Thursday, February 25, 2010

Slow Cookers

Slow cookers are back. It figures, the economy is bad and slow cooking makes savory, inexpensive food.

The idea has been around a long time. In the 1890s through the early 1900s, a little item called a fireless cooker was developed which slow cooked food on residual heat. Super-insulated boxes with tight-fitting insulated tops could hold a pot of food heated to boiling for many hours allowing the food to finish cooking. When homemakers had to buy fuel specifically for cooking, when heat for cooking was not a by-product of warming a house, people paid attention to the costs of cooking a meal. Some cook books of the era reveal this concern.

Fireless cookers had their time in the sun, then faded away.

In 1971, Rival Company introduced the crock pot based on a product developed by a company which they had purchased. Crock pots cooked slowly all day, too, a boon during the economic turn-down of the 1970s, and a help to women who were joining the workforce in ever-increasing numbers. During the more prosperous 1980s and 1990s, they acquired a dowdy reputation, and crock pots were cheap at yard sales.

So our economy has turned down again, women are employed at higher numbers than men, and "slow cookers" which sound classier than crock pots, are program-able to save electricity.

I can't wait to see the next iteration.


  1. I saw a beautiful read oval crock pot at Best Buy the other day. It was practically singing to me to buy it. I resisted, in the interest of space. I did own one briefly. A student of mine about a decade ago told me it was the only way to render hash into butter to make brownies. He borrowed my new unused one. And then told me a few weeks later it was accidentally broken. Oh well. Not that I haven't been doing slow clay cooking anyway in a pot in the oven set to 200 degrees. A pipkin is still the best in my book.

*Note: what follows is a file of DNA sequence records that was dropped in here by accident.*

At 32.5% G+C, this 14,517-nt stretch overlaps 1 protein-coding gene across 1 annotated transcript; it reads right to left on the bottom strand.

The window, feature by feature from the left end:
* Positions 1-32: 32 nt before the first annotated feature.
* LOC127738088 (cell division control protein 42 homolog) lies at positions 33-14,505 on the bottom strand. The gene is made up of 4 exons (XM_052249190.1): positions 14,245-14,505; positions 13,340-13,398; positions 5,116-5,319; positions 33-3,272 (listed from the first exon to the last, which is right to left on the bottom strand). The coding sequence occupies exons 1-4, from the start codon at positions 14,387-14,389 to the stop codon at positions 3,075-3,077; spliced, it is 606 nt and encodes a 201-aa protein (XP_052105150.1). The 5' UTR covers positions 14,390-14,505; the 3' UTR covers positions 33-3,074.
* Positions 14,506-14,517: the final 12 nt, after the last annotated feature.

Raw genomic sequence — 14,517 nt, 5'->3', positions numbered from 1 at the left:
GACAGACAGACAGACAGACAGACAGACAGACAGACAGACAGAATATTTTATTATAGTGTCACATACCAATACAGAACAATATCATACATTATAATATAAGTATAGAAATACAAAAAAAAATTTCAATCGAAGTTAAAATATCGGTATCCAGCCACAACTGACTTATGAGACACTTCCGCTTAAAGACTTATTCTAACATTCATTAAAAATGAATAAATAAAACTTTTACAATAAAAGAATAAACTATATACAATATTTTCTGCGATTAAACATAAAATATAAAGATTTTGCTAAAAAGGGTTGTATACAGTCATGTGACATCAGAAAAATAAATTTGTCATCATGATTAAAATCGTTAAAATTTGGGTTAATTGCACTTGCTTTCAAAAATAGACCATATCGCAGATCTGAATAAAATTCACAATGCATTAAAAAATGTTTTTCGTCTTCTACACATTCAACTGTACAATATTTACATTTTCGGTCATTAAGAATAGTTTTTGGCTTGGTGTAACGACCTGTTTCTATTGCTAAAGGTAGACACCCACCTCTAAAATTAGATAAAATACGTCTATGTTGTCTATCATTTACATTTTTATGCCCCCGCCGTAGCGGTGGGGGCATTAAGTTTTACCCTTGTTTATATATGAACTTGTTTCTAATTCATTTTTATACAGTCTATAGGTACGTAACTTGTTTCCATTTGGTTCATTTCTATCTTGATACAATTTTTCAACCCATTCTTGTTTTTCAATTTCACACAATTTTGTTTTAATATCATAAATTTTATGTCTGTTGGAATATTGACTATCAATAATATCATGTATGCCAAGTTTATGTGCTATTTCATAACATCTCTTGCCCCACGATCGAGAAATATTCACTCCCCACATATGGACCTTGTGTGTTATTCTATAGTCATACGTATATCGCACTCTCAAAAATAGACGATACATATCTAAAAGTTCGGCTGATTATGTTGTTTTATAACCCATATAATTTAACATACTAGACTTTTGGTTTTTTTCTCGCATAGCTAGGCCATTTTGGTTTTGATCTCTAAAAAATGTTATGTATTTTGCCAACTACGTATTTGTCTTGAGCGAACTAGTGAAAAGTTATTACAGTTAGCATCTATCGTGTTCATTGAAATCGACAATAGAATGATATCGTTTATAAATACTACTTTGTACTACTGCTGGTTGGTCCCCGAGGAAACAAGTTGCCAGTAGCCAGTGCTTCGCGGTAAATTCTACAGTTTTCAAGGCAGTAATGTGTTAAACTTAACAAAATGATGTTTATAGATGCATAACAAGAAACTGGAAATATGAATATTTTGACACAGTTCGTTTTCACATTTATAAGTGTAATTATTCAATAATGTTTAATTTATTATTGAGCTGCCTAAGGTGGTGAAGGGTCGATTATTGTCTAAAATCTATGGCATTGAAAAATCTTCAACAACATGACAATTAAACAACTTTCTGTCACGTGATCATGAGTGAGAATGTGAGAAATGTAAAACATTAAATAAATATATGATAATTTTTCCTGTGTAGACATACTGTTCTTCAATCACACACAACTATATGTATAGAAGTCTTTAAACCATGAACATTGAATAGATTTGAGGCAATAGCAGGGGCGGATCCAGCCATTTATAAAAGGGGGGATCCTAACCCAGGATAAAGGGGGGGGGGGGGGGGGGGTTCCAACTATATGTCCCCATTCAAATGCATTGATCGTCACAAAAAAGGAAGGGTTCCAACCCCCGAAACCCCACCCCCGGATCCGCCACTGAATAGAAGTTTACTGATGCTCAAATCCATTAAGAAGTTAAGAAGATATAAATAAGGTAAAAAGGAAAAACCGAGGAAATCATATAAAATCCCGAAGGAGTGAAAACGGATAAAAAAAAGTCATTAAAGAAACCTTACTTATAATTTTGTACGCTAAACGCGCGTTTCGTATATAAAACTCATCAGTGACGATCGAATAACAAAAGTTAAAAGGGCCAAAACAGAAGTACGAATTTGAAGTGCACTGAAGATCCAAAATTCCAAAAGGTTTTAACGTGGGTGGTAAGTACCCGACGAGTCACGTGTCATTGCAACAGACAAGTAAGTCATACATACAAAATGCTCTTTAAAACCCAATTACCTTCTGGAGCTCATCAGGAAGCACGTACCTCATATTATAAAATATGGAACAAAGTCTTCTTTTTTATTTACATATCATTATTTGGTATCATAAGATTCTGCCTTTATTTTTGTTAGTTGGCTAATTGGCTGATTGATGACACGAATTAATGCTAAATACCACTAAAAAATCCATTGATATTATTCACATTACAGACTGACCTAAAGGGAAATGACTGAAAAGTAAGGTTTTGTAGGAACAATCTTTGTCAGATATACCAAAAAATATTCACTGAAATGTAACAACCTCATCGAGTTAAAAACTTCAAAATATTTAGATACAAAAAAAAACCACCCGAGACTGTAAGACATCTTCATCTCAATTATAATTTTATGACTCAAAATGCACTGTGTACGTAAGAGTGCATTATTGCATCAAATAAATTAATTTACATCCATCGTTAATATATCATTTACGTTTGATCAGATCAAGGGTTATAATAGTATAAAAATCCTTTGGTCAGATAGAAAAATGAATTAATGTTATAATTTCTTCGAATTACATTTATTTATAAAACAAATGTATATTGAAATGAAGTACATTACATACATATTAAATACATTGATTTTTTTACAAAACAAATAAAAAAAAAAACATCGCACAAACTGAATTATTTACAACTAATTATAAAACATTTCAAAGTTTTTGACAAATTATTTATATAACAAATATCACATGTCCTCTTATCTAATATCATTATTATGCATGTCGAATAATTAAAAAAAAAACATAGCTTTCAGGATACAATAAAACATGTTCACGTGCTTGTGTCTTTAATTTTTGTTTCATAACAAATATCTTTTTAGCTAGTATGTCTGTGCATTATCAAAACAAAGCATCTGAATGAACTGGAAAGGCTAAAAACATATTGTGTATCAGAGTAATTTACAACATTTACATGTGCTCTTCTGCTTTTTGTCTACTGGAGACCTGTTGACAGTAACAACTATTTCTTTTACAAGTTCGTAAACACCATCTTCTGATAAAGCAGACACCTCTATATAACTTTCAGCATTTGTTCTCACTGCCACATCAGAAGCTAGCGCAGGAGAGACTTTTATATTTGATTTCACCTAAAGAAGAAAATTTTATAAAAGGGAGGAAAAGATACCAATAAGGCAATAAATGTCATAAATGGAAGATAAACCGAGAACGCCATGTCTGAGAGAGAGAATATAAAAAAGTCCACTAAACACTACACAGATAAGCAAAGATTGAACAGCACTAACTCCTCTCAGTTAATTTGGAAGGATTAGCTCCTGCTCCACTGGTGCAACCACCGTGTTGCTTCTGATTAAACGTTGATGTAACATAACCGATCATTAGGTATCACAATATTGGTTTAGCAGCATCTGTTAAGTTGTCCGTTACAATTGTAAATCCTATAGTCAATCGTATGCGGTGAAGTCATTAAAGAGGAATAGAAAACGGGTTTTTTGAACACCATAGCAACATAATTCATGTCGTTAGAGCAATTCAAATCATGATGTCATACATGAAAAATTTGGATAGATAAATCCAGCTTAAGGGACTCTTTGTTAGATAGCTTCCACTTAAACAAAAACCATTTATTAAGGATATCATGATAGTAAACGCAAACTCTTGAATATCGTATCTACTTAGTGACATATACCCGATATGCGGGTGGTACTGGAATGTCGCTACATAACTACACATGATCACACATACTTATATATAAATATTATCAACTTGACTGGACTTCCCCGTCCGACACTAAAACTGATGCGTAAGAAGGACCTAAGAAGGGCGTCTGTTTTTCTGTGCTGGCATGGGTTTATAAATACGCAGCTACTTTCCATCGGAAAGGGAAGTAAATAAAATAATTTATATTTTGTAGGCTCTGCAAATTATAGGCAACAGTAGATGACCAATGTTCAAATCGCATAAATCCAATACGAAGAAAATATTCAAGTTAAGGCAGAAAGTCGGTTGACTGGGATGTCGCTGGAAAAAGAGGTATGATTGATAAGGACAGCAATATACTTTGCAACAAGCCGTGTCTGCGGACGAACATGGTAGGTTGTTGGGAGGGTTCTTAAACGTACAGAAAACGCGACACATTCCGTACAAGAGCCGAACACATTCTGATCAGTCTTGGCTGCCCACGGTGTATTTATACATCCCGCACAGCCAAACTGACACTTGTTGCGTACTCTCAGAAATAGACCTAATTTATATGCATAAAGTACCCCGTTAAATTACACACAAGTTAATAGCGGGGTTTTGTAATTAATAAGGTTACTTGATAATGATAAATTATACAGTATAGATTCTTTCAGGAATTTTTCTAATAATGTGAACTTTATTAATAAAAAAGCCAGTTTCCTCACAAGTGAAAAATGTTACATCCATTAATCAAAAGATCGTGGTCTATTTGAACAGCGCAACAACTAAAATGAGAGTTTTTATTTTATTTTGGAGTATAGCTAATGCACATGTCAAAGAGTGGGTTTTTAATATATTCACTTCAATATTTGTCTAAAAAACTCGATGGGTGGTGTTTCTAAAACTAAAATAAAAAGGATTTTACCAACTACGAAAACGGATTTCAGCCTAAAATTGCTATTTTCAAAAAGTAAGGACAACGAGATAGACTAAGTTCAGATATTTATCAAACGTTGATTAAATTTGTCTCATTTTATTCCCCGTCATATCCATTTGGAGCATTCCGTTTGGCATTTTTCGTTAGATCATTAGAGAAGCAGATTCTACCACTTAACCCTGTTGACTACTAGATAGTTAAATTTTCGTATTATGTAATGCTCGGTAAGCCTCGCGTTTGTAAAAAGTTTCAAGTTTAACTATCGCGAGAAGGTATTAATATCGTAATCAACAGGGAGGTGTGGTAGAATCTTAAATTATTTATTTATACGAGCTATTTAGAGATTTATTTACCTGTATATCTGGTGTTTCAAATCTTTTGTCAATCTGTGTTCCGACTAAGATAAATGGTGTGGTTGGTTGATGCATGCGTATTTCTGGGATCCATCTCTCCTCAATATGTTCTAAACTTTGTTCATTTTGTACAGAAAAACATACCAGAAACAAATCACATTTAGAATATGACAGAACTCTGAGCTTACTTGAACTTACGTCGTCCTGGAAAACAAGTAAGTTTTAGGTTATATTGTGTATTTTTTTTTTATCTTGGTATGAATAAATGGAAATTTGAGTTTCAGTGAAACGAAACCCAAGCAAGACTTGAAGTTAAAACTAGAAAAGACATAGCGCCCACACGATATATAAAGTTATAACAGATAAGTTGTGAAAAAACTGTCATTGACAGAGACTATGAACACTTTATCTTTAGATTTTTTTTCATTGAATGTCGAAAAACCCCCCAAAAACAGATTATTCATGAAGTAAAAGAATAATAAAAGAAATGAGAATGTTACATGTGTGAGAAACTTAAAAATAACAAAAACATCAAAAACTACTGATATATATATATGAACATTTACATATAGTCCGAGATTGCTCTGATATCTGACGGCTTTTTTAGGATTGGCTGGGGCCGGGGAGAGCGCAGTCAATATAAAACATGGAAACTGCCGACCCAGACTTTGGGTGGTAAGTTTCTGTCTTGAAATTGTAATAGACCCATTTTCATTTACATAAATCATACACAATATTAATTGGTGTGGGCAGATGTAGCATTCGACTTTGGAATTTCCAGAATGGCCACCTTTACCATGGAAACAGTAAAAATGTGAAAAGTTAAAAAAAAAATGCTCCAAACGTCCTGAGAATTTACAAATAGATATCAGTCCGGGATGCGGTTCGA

2. "Slow cookers" may sound classier, but we've been re-educated to call them that because Rival trademarked the term "crock pot."

  3. After years of using my 3 qt Regal Crock pot I recently bought a Hamilton Beech slow cooker with three different pots - 4 qt, 4 qt and 6 qt with a lid that fita all the pots. The white ceramic pots can be used in the oven, the freezer, and the microwave, as well. I love it! One of my favorite slow cook dishes is to take a big pork butt, brown it well, and in the pot add lots of garlic, bay leaf, onion, cumin, peppercorn and cook that sucker all night. The smell in the house is to die for and when done the meat falls off the bone for many packages of taco and enchilada meat to put in the freezer. I also use it for large batches of beans.

  4. Only Rival makes the Crock-pot, and is fierce about protecting the copyright, so slow cookers it is. I love having something cooking when I come home from work,usually a little meat, a lotta and some interesting spice or herb component, for a stewish dish that goes over rice or noodles or polenta and has plenty left for lunch the next day. And nothing is better to make Indian Pudding in!
    And I was also in Best Buy the other day, and was this close to walking out with an red oval cooker.....great minds....

  5. veggie - a whole lotta veggies -